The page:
From Seed to Harvest: A beginner’s guide to growing Roses

From Seed to Harvest: A beginner’s guide to growing Roses

Roses can be difficult to grow from seed, but oftentimes pre-started plants sold at garden centers are limited in colors and varieties. Growing roses from seed can allow the gardener to fine-tune which types of roses to grow in the garden.

To plant:

Rose seeds require stratification, or a cold and moist storage period, before they will sprout. Stratification breaks down the seed’s dormancy and allows it to sprout. Plant the rose seeds ¼ inch deep in a seed-planting mix in planting trays. Make sure the planting mix is moist, seal it in a plastic bag and place in the refrigerator for up to 10 weeks. After the stratification time has passed, remove the seedling trays from the refrigerator and place them in a warm environment. The rose seeds should sprout in three weeks.

To grow:

Once the seedlings have sprouted, transplant them into individual pots. Do not touch the roots during this process. Use a spoon if needed to transplant the seedlings to keep from touching the roots. Be sure the seedlings have plenty of light, and it is suggested to use a fungicide to prevent fungal diseases from attacking the roses at this stage of their growth. Take care to not overwater the rose seedlings. Plant the roses outside in the spring and once they are established, water them weekly. Water the roses close to the soil and not overhead to prevent fungal diseases. Mulch around the plants to retain moisture and prevent weeds. Pruning is another necessary tactic to produce the best rose bushes. Pruning takes place in the spring when leaf buds begin to appear. To prune, make a cut ¼ inch above the leaf buds and remove any twig-like branches.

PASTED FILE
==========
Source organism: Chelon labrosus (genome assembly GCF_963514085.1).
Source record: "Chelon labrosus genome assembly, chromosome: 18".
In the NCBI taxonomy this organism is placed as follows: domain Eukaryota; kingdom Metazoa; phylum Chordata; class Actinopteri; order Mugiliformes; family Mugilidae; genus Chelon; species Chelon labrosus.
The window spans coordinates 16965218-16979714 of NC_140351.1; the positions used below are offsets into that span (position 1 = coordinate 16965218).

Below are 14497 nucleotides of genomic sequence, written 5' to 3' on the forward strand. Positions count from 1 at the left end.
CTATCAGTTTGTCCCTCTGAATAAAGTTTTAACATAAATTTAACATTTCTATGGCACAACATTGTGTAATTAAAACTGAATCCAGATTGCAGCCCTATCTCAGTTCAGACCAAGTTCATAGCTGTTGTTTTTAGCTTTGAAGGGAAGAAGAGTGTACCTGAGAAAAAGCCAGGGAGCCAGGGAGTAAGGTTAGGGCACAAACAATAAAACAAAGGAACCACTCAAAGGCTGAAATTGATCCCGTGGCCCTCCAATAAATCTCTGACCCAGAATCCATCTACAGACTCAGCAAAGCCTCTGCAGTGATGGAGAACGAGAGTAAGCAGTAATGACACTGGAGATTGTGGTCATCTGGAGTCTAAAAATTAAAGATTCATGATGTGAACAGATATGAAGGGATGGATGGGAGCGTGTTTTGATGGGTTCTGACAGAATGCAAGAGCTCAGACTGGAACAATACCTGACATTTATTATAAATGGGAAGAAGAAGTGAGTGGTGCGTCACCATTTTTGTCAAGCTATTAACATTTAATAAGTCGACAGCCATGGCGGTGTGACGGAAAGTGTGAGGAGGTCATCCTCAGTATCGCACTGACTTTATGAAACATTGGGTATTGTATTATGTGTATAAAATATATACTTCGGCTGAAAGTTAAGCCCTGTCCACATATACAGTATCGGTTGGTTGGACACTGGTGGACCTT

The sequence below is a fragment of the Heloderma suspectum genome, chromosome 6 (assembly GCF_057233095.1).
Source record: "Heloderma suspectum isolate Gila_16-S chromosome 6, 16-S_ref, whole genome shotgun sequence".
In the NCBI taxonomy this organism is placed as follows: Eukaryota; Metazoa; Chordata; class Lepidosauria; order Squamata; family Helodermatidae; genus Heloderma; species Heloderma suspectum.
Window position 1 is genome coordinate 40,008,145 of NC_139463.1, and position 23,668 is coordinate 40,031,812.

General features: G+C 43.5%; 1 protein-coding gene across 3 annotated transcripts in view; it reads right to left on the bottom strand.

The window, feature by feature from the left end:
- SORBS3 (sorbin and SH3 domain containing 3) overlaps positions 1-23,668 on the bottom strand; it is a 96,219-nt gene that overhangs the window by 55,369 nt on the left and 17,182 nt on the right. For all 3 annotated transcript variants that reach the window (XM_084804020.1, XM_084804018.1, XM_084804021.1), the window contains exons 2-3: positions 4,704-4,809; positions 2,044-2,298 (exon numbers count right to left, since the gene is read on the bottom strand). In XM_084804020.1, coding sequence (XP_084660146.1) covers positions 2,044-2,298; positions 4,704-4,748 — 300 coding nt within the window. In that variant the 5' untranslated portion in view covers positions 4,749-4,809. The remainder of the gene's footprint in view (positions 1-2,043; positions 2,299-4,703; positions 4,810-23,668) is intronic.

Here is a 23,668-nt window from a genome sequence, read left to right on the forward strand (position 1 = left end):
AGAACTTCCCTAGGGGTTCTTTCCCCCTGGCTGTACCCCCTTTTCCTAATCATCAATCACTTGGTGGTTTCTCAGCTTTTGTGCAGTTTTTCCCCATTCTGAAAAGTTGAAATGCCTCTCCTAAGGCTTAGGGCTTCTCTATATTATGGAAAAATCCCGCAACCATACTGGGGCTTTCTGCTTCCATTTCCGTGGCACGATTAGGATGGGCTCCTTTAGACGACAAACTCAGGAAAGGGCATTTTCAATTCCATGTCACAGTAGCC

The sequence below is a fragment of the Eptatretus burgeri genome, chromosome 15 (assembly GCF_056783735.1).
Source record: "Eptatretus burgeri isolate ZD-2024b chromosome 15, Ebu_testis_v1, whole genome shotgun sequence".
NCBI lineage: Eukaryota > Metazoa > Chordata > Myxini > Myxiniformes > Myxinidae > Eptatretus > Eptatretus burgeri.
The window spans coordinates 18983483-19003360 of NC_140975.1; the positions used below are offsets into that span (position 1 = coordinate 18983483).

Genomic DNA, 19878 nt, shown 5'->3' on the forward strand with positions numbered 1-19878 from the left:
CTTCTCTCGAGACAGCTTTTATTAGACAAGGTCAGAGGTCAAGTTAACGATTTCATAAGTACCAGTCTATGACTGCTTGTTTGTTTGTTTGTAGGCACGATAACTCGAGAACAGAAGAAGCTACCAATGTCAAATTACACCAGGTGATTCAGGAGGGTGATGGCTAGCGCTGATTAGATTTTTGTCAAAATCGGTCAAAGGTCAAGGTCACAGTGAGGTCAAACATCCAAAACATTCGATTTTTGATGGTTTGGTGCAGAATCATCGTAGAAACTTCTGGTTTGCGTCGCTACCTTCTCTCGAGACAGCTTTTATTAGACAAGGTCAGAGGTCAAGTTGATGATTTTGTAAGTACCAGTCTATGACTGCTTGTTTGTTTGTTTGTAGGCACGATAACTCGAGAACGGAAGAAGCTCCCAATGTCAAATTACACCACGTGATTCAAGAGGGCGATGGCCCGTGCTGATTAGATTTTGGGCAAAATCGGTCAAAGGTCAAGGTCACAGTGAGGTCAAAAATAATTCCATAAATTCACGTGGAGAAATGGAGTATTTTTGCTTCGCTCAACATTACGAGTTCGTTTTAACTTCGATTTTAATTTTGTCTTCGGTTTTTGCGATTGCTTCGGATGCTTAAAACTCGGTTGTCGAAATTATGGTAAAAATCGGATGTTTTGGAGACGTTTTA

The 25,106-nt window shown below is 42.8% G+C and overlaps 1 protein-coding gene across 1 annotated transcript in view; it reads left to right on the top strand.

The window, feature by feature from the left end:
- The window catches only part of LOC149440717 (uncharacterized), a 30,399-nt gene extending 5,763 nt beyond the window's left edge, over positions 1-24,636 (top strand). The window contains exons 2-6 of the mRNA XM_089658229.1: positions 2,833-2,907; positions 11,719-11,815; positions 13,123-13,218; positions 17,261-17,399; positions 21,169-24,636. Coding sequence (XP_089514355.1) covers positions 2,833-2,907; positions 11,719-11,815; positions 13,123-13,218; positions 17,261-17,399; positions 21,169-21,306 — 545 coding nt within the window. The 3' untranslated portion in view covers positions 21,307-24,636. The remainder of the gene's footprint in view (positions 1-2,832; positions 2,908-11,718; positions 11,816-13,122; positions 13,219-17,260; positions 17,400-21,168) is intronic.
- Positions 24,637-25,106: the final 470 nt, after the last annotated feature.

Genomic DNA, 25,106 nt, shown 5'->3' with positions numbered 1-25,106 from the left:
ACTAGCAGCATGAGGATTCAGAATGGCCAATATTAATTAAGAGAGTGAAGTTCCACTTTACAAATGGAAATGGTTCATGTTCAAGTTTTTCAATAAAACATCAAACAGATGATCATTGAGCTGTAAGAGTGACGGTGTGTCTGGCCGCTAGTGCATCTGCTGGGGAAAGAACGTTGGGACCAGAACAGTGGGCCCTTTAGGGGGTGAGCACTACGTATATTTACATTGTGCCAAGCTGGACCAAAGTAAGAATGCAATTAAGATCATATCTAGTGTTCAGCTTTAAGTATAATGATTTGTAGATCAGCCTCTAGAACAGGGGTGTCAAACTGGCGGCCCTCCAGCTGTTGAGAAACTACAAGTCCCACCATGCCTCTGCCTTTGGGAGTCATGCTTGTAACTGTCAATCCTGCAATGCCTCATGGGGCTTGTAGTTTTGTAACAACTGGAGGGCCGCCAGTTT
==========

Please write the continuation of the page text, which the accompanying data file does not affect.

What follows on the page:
To harvest:

Roses make for a beautiful cut flower display, and their blooms can last up to 7 days in a vase. If growing roses to use as cut flowers, apply more fertilizer to encourage more blooms. When cutting the roses, cut when the blooms are still formed and not completely open. Be careful of any thorns. If growing a rose strictly for use as a cut flower, remove any less than satisfactory blooms from the plant.

What Roses crave:

Once seedlings are moved into their individual pots, feed them with half-strength fertilizer. When the roses are established, fertilize them each spring, but the application of a well-rotted manure each spring works just as well. If using a non-natural fertilizer, fertilize with a granular